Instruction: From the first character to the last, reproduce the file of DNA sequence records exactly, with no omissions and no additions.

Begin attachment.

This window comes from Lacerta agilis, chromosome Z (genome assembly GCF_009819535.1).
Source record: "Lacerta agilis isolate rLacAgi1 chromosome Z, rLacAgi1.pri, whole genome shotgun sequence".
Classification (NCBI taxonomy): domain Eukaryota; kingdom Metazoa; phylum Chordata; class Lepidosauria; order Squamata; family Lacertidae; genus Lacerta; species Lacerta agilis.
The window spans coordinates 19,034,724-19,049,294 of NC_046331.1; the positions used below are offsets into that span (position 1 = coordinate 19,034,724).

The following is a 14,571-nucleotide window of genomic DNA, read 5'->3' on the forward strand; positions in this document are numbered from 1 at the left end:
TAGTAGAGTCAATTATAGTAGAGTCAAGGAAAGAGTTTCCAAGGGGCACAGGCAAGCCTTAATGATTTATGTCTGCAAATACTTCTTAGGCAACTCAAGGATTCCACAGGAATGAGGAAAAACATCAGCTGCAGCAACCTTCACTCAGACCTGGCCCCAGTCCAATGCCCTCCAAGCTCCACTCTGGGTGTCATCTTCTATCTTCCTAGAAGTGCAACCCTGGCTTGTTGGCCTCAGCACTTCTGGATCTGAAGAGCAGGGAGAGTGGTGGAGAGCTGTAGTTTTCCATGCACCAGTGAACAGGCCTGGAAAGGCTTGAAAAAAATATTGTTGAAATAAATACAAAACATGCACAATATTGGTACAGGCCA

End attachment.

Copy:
This window comes from Lacerta agilis, chromosome Z (genome assembly GCF_009819535.1).
Source record: "Lacerta agilis isolate rLacAgi1 chromosome Z, rLacAgi1.pri, whole genome shotgun sequence".
Classification (NCBI taxonomy): domain Eukaryota; kingdom Metazoa; phylum Chordata; class Lepidosauria; order Squamata; family Lacertidae; genus Lacerta; species Lacerta agilis.
The window spans coordinates 19,034,724-19,049,294 of NC_046331.1; the positions used below are offsets into that span (position 1 = coordinate 19,034,724).

The following is a 14,571-nucleotide window of genomic DNA, read 5'->3' on the forward strand; positions in this document are numbered from 1 at the left end:
TAGTAGAGTCAATTATAGTAGAGTCAAGGAAAGAGTTTCCAAGGGGCACAGGCAAGCCTTAATGATTTATGTCTGCAAATACTTCTTAGGCAACTCAAGGATTCCACAGGAATGAGGAAAAACATCAGCTGCAGCAACCTTCACTCAGACCTGGCCCCAGTCCAATGCCCTCCAAGCTCCACTCTGGGTGTCATCTTCTATCTTCCTAGAAGTGCAACCCTGGCTTGTTGGCCTCAGCACTTCTGGATCTGAAGAGCAGGGAGAGTGGTGGAGAGCTGTAGTTTTCCATGCACCAGTGAACAGGCCTGGAAAGGCTTGAAAAAAATATTGTTGAAATAAATACAAAACATGCACAATATTGGTACAGGCCA